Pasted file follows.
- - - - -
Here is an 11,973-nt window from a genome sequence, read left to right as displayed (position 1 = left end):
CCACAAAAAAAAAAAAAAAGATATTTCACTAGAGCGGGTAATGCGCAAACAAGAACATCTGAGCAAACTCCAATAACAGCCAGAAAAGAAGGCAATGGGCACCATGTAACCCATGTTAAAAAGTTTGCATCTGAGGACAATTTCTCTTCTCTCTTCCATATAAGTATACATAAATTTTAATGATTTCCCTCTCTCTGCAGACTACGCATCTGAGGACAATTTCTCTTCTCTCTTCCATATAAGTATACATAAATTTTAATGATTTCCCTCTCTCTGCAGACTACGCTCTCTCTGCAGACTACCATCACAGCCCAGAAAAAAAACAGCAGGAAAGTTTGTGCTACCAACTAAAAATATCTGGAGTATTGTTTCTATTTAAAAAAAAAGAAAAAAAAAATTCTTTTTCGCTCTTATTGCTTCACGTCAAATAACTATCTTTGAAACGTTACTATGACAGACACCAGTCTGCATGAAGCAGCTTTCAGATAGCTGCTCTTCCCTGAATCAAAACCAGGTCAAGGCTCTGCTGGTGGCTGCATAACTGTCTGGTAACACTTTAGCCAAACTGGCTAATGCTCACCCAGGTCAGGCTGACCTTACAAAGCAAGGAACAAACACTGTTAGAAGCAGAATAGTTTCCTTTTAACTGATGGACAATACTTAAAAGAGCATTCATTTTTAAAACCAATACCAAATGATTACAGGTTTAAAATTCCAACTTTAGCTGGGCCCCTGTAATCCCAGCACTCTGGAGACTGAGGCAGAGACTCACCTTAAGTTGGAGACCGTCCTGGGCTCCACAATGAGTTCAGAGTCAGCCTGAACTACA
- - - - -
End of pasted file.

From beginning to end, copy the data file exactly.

Here is an 11,973-nt window from a genome sequence, read left to right as displayed (position 1 = left end):
CCACAAAAAAAAAAAAAAAGATATTTCACTAGAGCGGGTAATGCGCAAACAAGAACATCTGAGCAAACTCCAATAACAGCCAGAAAAGAAGGCAATGGGCACCATGTAACCCATGTTAAAAAGTTTGCATCTGAGGACAATTTCTCTTCTCTCTTCCATATAAGTATACATAAATTTTAATGATTTCCCTCTCTCTGCAGACTACGCATCTGAGGACAATTTCTCTTCTCTCTTCCATATAAGTATACATAAATTTTAATGATTTCCCTCTCTCTGCAGACTACGCTCTCTCTGCAGACTACCATCACAGCCCAGAAAAAAAACAGCAGGAAAGTTTGTGCTACCAACTAAAAATATCTGGAGTATTGTTTCTATTTAAAAAAAAAGAAAAAAAAAATTCTTTTTCGCTCTTATTGCTTCACGTCAAATAACTATCTTTGAAACGTTACTATGACAGACACCAGTCTGCATGAAGCAGCTTTCAGATAGCTGCTCTTCCCTGAATCAAAACCAGGTCAAGGCTCTGCTGGTGGCTGCATAACTGTCTGGTAACACTTTAGCCAAACTGGCTAATGCTCACCCAGGTCAGGCTGACCTTACAAAGCAAGGAACAAACACTGTTAGAAGCAGAATAGTTTCCTTTTAACTGATGGACAATACTTAAAAGAGCATTCATTTTTAAAACCAATACCAAATGATTACAGGTTTAAAATTCCAACTTTAGCTGGGCCCCTGTAATCCCAGCACTCTGGAGACTGAGGCAGAGACTCACCTTAAGTTGGAGACCGTCCTGGGCTCCACAATGAGTTCAGAGTCAGCCTGAACTACA